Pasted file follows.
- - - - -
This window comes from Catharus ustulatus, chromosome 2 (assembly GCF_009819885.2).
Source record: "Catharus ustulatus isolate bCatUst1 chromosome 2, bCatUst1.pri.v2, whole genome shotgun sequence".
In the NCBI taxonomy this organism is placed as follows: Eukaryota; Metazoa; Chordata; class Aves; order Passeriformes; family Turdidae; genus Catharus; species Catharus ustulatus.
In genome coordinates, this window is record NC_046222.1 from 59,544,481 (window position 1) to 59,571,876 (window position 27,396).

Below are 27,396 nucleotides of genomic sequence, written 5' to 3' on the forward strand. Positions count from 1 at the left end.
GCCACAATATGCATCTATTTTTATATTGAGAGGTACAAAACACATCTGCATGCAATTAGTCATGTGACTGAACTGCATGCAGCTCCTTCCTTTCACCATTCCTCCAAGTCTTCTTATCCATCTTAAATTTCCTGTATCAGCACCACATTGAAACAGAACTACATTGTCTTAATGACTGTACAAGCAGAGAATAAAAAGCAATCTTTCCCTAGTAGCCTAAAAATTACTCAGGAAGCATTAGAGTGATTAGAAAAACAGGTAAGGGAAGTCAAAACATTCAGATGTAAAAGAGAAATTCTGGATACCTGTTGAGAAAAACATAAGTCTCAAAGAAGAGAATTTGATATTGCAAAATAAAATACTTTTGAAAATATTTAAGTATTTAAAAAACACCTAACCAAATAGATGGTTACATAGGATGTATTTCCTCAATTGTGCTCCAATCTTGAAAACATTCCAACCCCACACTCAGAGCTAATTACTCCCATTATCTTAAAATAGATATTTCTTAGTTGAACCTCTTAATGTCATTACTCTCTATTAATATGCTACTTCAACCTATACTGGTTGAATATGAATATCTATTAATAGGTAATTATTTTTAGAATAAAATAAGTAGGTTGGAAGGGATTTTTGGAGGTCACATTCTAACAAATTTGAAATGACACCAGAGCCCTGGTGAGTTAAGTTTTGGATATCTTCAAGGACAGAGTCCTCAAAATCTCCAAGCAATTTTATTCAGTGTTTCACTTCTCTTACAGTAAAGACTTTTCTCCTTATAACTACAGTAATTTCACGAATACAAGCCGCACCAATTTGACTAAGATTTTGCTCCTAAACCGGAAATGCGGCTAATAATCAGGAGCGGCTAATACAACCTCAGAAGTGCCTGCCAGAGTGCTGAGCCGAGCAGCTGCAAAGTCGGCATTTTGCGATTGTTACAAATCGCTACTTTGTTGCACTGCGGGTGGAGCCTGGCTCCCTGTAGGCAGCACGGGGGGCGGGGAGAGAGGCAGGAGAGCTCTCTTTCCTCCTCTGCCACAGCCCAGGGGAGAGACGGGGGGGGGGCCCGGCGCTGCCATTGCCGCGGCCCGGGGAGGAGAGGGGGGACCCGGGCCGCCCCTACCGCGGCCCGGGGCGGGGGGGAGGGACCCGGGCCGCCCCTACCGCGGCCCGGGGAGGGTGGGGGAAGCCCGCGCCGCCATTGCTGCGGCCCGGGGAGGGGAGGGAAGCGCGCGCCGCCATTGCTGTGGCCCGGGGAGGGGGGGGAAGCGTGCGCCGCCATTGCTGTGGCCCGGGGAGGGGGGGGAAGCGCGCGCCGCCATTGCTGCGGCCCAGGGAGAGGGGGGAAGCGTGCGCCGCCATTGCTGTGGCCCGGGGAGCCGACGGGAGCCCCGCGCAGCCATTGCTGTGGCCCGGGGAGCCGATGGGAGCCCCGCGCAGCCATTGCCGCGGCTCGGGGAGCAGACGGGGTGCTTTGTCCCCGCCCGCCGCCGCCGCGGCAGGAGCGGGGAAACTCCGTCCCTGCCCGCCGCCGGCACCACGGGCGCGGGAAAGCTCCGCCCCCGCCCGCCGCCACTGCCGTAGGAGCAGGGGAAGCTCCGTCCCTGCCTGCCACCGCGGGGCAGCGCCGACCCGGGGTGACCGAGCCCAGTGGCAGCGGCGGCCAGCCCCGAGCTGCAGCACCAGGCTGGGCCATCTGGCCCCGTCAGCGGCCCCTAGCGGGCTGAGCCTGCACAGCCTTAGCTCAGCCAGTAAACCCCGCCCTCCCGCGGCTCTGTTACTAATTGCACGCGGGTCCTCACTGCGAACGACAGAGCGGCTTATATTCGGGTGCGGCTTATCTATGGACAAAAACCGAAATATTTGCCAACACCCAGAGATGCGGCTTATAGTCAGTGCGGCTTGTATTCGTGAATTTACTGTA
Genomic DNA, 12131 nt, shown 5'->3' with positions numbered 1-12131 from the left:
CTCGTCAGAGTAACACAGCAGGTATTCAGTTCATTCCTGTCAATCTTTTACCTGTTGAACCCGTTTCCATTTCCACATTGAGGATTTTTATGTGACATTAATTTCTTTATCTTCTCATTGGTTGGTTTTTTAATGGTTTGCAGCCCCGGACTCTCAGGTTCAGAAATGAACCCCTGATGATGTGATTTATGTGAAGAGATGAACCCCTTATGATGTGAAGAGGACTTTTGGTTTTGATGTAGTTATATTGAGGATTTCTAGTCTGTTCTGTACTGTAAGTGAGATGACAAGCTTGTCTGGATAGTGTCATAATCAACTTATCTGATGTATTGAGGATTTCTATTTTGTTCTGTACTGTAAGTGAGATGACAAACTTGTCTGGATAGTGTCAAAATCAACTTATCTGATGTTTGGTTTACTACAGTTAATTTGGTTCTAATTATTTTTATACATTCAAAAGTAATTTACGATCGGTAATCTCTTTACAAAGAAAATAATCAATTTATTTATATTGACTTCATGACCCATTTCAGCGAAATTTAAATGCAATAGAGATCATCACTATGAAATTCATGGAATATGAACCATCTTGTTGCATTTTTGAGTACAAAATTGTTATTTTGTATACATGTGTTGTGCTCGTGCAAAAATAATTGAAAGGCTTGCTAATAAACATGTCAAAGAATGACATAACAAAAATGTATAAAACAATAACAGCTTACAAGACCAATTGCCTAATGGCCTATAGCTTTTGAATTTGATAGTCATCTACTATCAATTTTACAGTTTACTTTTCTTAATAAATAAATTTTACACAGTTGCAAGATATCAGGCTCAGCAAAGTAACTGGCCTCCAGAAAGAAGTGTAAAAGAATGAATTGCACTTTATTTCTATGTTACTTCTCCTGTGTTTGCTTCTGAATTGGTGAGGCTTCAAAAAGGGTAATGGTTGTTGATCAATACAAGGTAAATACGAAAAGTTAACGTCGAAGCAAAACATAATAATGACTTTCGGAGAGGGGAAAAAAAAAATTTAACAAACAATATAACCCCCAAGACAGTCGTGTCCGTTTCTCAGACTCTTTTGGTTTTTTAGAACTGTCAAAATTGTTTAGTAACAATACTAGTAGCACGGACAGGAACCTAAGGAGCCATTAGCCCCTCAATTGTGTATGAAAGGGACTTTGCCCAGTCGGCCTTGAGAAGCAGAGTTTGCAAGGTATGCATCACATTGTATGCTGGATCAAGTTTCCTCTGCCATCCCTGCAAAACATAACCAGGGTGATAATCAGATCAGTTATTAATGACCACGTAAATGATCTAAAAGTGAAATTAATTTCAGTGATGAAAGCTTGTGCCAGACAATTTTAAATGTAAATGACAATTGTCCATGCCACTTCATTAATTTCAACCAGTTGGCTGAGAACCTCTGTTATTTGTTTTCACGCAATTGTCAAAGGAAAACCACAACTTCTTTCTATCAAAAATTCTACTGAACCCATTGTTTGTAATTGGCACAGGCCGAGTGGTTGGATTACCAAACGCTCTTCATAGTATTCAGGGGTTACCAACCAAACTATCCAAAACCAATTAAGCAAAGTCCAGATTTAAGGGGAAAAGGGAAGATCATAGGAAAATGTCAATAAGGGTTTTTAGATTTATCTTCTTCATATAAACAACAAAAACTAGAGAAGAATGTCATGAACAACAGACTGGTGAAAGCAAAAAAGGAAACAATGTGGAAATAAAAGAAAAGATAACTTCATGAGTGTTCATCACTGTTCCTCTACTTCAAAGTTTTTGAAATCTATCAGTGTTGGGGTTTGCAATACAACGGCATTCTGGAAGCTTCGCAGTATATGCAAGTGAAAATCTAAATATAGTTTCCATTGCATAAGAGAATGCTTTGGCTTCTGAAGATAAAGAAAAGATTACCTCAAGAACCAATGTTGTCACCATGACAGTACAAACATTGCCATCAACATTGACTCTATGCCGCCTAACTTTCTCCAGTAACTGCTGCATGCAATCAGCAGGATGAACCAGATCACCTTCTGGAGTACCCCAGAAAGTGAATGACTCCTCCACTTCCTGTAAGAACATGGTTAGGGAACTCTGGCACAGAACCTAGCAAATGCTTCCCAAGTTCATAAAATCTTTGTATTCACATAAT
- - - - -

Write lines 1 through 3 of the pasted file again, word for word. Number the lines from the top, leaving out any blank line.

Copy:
This window comes from Catharus ustulatus, chromosome 2 (assembly GCF_009819885.2).
Source record: "Catharus ustulatus isolate bCatUst1 chromosome 2, bCatUst1.pri.v2, whole genome shotgun sequence".
In the NCBI taxonomy this organism is placed as follows: Eukaryota; Metazoa; Chordata; class Aves; order Passeriformes; family Turdidae; genus Catharus; species Catharus ustulatus.